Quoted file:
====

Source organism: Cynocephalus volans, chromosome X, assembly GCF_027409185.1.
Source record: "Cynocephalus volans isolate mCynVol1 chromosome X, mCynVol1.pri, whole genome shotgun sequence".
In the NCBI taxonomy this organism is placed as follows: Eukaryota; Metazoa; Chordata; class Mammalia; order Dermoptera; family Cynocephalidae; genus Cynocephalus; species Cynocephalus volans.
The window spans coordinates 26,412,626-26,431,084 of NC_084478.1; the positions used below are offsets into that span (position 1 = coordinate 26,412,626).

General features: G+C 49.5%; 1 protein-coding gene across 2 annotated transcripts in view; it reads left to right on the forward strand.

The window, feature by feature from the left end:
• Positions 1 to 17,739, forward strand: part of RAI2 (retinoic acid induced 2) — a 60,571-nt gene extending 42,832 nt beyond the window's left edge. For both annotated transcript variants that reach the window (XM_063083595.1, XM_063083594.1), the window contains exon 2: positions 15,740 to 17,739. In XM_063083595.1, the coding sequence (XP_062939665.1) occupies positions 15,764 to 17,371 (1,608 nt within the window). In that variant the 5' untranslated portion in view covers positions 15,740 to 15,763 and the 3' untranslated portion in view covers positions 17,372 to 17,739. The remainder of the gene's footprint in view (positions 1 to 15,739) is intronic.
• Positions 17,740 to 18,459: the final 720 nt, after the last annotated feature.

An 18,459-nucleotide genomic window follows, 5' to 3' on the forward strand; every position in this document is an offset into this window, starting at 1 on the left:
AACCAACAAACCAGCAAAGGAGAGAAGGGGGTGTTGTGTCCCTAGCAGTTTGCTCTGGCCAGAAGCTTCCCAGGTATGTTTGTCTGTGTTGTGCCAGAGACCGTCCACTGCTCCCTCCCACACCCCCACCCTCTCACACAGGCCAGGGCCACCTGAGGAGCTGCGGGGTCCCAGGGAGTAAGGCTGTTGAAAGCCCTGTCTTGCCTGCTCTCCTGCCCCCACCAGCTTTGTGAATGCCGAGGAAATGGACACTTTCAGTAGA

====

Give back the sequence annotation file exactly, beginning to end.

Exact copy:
Source organism: Cynocephalus volans, chromosome X, assembly GCF_027409185.1.
Source record: "Cynocephalus volans isolate mCynVol1 chromosome X, mCynVol1.pri, whole genome shotgun sequence".
In the NCBI taxonomy this organism is placed as follows: Eukaryota; Metazoa; Chordata; class Mammalia; order Dermoptera; family Cynocephalidae; genus Cynocephalus; species Cynocephalus volans.
The window spans coordinates 26,412,626-26,431,084 of NC_084478.1; the positions used below are offsets into that span (position 1 = coordinate 26,412,626).

General features: G+C 49.5%; 1 protein-coding gene across 2 annotated transcripts in view; it reads left to right on the forward strand.

The window, feature by feature from the left end:
• Positions 1 to 17,739, forward strand: part of RAI2 (retinoic acid induced 2) — a 60,571-nt gene extending 42,832 nt beyond the window's left edge. For both annotated transcript variants that reach the window (XM_063083595.1, XM_063083594.1), the window contains exon 2: positions 15,740 to 17,739. In XM_063083595.1, the coding sequence (XP_062939665.1) occupies positions 15,764 to 17,371 (1,608 nt within the window). In that variant the 5' untranslated portion in view covers positions 15,740 to 15,763 and the 3' untranslated portion in view covers positions 17,372 to 17,739. The remainder of the gene's footprint in view (positions 1 to 15,739) is intronic.
• Positions 17,740 to 18,459: the final 720 nt, after the last annotated feature.

An 18,459-nucleotide genomic window follows, 5' to 3' on the forward strand; every position in this document is an offset into this window, starting at 1 on the left:
AACCAACAAACCAGCAAAGGAGAGAAGGGGGTGTTGTGTCCCTAGCAGTTTGCTCTGGCCAGAAGCTTCCCAGGTATGTTTGTCTGTGTTGTGCCAGAGACCGTCCACTGCTCCCTCCCACACCCCCACCCTCTCACACAGGCCAGGGCCACCTGAGGAGCTGCGGGGTCCCAGGGAGTAAGGCTGTTGAAAGCCCTGTCTTGCCTGCTCTCCTGCCCCCACCAGCTTTGTGAATGCCGAGGAAATGGACACTTTCAGTAGA